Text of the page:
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    I think one of the exponentials should not have the negative sign in the argument. Is there a typo?

    This is true but not quite what you need. The goal is to use the fact that ##\cos(x) + i\sin(x) = e^{ix}##, so try introducing a factor of ##i## in the appropriate place before adding.
     
  4. Mar 13, 2014 #3
    Yes, it's a typo. The exponential in the g(x) term is meant to be positive. Thanks.

    Ahh thanks Am = (am +ibm) not (am+bm)

    So now i use the relations

    Libm=[L,-L] ∫ g(x)isin(mπx/L)dx and

    Lam= [L,-L] ∫g(x)cos(mπx/L)dx

    To give me

    L(am+ibm)=[L,-L] ∫g(x)*e^(im[itex]\pi[/itex]x/L) dx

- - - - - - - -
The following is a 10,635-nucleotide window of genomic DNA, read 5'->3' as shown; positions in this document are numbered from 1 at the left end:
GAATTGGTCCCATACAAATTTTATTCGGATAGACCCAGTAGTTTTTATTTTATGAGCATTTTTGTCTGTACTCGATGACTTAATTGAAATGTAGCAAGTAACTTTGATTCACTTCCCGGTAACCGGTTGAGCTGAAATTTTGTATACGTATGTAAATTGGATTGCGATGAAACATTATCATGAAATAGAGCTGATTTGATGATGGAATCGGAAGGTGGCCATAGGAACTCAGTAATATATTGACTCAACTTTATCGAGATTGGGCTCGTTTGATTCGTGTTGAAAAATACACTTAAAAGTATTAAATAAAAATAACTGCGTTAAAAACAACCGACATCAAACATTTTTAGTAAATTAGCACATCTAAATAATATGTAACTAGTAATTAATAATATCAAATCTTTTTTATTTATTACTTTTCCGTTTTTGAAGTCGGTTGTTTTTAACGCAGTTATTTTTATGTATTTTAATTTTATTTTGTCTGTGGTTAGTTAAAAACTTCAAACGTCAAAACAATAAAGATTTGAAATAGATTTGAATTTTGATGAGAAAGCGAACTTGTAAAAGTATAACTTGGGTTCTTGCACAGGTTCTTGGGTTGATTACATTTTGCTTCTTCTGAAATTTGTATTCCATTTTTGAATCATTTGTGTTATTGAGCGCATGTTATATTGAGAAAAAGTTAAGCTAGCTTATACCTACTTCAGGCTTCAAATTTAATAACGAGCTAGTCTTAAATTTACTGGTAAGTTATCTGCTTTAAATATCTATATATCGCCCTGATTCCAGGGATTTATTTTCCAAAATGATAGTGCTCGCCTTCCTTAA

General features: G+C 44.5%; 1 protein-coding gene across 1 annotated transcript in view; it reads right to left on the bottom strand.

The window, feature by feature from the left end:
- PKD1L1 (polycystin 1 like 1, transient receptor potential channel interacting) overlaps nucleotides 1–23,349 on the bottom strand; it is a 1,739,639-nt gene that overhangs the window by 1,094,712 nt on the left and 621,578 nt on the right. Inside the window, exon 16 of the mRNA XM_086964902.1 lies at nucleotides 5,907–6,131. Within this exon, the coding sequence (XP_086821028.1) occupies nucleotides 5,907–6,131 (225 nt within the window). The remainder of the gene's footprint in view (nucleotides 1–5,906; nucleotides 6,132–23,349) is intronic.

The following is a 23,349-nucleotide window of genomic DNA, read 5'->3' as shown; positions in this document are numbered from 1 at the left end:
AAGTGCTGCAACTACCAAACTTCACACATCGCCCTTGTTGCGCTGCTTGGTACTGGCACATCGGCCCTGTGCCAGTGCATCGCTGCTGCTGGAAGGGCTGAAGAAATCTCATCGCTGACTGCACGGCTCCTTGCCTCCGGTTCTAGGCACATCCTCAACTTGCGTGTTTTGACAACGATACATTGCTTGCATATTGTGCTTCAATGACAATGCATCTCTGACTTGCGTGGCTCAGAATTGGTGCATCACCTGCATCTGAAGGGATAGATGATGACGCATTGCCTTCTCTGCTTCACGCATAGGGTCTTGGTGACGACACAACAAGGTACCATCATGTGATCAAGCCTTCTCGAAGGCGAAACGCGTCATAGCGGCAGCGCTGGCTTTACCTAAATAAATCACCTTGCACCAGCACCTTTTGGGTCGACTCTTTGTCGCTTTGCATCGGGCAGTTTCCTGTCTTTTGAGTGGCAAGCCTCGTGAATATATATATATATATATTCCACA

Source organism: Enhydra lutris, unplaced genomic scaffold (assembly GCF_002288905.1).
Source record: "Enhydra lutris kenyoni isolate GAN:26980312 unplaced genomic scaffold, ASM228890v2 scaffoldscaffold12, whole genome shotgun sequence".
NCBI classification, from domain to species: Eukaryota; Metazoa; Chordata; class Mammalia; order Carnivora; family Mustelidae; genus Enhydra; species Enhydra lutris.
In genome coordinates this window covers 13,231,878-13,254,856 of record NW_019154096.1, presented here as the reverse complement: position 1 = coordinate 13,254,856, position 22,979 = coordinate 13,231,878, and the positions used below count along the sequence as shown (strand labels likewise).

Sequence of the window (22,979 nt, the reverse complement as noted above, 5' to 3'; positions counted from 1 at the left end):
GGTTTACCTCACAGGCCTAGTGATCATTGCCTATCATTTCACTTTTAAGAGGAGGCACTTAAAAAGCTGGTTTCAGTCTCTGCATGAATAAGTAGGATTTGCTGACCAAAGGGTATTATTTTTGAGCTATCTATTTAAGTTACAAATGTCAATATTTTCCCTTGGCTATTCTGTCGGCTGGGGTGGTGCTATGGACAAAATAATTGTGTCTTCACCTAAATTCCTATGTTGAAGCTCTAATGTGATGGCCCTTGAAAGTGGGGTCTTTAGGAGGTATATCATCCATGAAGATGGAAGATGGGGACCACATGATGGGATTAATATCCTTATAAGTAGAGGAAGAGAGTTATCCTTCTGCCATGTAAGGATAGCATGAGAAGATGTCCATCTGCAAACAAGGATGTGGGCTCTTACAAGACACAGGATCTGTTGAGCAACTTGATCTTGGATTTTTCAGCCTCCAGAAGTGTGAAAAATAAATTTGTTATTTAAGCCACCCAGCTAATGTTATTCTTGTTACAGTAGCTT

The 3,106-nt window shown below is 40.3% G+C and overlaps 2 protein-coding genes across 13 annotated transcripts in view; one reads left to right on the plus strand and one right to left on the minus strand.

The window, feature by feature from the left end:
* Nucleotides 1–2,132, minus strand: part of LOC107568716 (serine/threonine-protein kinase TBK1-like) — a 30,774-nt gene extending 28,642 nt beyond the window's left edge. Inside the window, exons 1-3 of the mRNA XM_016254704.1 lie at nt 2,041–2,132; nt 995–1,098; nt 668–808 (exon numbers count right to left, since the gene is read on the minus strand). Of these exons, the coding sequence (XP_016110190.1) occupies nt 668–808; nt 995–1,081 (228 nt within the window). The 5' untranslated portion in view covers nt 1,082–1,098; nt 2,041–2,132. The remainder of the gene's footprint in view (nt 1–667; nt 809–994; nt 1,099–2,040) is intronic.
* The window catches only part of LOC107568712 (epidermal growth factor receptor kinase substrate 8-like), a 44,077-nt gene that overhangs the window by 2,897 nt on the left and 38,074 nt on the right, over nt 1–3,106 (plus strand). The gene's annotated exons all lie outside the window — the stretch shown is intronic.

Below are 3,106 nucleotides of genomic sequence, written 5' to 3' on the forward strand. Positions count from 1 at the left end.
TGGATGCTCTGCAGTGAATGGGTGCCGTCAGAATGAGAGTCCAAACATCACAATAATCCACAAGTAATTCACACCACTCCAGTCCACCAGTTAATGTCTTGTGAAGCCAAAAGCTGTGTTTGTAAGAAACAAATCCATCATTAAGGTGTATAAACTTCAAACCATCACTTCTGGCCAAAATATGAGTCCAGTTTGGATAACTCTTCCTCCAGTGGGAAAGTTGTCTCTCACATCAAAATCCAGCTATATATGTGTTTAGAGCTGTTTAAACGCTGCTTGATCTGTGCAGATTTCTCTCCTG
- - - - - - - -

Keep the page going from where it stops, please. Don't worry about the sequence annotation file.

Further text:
and then as Am = (am +ibm)

    this becomes

    L( Am)=[L,-L] ∫g(x)*e^(im[itex]\pi[/itex]x/L) dx

    My initial thoughts were initially to use symmetry to change the limits to get the missing factors but i don't think that would get me the missing -2 factor in the exponential. Any ideas?
     
  5. Mar 13, 2014 #4

    jbunniii

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    Hmm, shouldn't there be factors of 2 in the arguments to the cosine and sine? Like this:

     
  6. Mar 13, 2014 #5
    Reading through my course notes they are written here as they are printed. However what your suggesting does make sense, I might be using the wrong equations for this scenario but i'm unsure. I can't see your suggestions in my notes.
     
  7. Mar 13, 2014 #6

    jbunniii